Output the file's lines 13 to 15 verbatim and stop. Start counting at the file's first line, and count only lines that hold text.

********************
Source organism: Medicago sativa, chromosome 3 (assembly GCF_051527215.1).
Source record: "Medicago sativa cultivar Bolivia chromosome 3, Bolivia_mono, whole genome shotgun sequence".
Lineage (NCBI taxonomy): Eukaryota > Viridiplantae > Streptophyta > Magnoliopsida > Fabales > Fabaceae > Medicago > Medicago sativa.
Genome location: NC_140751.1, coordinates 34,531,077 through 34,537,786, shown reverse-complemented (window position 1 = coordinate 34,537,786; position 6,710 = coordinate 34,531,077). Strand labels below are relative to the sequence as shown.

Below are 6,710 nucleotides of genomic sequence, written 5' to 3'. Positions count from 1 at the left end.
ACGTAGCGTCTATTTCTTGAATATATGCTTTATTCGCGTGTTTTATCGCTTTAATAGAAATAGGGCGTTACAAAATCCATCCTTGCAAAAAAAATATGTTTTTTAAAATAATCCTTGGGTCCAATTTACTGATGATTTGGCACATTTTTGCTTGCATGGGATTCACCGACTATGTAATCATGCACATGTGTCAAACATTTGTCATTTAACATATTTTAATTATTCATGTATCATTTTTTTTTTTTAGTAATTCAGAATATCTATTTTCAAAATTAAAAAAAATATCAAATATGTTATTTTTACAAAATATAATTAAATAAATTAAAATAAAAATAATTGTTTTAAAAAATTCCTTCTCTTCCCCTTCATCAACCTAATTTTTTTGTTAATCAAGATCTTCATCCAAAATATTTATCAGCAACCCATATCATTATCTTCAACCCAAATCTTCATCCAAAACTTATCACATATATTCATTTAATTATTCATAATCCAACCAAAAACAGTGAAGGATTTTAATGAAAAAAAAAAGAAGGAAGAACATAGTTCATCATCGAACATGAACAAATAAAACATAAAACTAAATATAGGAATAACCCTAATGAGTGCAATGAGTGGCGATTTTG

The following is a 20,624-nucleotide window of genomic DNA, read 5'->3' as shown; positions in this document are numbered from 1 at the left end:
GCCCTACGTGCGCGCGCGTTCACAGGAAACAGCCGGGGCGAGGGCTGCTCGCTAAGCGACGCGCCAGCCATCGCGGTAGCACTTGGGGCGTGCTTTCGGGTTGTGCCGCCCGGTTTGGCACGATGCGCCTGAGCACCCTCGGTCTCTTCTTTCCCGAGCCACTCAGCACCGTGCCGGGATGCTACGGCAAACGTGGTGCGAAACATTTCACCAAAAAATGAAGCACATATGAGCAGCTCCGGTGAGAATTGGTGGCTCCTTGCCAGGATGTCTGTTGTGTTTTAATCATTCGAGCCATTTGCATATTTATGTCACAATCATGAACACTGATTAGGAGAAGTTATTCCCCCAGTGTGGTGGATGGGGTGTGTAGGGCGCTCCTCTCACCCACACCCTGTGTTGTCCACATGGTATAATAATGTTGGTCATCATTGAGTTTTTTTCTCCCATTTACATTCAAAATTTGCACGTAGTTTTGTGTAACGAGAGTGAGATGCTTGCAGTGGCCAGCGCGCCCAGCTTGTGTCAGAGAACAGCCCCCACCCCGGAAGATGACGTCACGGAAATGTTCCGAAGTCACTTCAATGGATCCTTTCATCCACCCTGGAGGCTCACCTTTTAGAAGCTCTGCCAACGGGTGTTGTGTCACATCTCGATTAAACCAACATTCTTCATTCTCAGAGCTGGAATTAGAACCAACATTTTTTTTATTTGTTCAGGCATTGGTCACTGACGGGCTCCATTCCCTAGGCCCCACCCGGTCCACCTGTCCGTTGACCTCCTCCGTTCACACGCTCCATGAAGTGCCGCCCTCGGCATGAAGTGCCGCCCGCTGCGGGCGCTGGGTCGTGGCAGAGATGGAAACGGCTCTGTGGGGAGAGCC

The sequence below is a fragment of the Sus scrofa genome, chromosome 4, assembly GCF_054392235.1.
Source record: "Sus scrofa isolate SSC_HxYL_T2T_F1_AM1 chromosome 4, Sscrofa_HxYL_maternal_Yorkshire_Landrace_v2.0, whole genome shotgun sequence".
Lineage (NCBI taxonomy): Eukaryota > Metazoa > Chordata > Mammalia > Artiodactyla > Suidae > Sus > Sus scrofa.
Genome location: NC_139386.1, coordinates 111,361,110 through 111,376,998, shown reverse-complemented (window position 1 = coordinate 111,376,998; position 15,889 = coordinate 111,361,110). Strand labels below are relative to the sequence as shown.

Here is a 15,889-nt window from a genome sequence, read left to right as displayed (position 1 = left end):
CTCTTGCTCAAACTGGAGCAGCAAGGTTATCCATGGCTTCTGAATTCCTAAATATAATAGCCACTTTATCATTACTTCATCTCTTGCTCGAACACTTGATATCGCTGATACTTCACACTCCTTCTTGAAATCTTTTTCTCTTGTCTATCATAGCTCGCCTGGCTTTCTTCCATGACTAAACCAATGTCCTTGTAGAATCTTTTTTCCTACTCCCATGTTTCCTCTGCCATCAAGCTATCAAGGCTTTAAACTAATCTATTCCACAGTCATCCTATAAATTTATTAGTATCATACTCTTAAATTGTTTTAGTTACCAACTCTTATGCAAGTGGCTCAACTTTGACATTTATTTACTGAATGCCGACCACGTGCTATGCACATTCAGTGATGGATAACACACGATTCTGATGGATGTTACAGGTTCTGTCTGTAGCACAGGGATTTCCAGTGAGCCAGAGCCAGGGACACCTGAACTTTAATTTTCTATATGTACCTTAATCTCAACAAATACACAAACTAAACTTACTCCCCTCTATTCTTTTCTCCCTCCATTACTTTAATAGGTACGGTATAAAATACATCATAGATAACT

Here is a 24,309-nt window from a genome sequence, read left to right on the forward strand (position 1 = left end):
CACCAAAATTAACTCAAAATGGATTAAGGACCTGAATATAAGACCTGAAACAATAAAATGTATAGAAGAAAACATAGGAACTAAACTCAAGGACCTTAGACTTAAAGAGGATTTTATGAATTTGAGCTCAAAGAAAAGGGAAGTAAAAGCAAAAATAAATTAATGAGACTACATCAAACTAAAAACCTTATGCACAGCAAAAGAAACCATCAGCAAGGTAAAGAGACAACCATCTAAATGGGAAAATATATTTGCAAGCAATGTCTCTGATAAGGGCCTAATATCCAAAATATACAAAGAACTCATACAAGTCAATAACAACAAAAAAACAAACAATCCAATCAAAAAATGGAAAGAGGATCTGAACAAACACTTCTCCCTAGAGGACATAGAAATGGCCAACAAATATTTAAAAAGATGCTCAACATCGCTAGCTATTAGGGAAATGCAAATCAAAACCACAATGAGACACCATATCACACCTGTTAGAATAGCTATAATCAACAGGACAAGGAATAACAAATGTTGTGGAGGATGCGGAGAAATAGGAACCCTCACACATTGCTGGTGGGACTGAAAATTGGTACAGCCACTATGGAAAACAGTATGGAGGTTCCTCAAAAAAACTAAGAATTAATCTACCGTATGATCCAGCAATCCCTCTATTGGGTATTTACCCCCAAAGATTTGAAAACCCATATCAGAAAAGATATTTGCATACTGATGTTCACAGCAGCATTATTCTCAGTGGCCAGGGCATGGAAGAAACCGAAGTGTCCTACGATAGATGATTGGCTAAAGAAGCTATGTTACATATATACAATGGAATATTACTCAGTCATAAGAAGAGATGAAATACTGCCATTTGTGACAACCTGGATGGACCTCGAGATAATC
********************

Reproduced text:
Here is a 15,889-nt window from a genome sequence, read left to right as displayed (position 1 = left end):
CTCTTGCTCAAACTGGAGCAGCAAGGTTATCCATGGCTTCTGAATTCCTAAATATAATAGCCACTTTATCATTACTTCATCTCTTGCTCGAACACTTGATATCGCTGATACTTCACACTCCTTCTTGAAATCTTTTTCTCTTGTCTATCATAGCTCGCCTGGCTTTCTTCCATGACTAAACCAATGTCCTTGTAGAATCTTTTTTCCTACTCCCATGTTTCCTCTGCCATCAAGCTATCAAGGCTTTAAACTAATCTATTCCACAGTCATCCTATAAATTTATTAGTATCATACTCTTAAATTGTTTTAGTTACCAACTCTTATGCAAGTGGCTCAACTTTGACATTTATTTACTGAATGCCGACCACGTGCTATGCACATTCAGTGATGGATAACACACGATTCTGATGGATGTTACAGGTTCTGTCTGTAGCACAGGGATTTCCAGTGAGCCAGAGCCAGGGACACCTGAACTTTAATTTTCTATATGTACCTTAATCTCAACAAATACACAAACTAAACTTACTCCCCTCTATTCTTTTCTCCCTCCATTACTTTAATAGGTACGGTATAAAATACATCATAGATAACT

Here is a 24,309-nt window from a genome sequence, read left to right on the forward strand (position 1 = left end):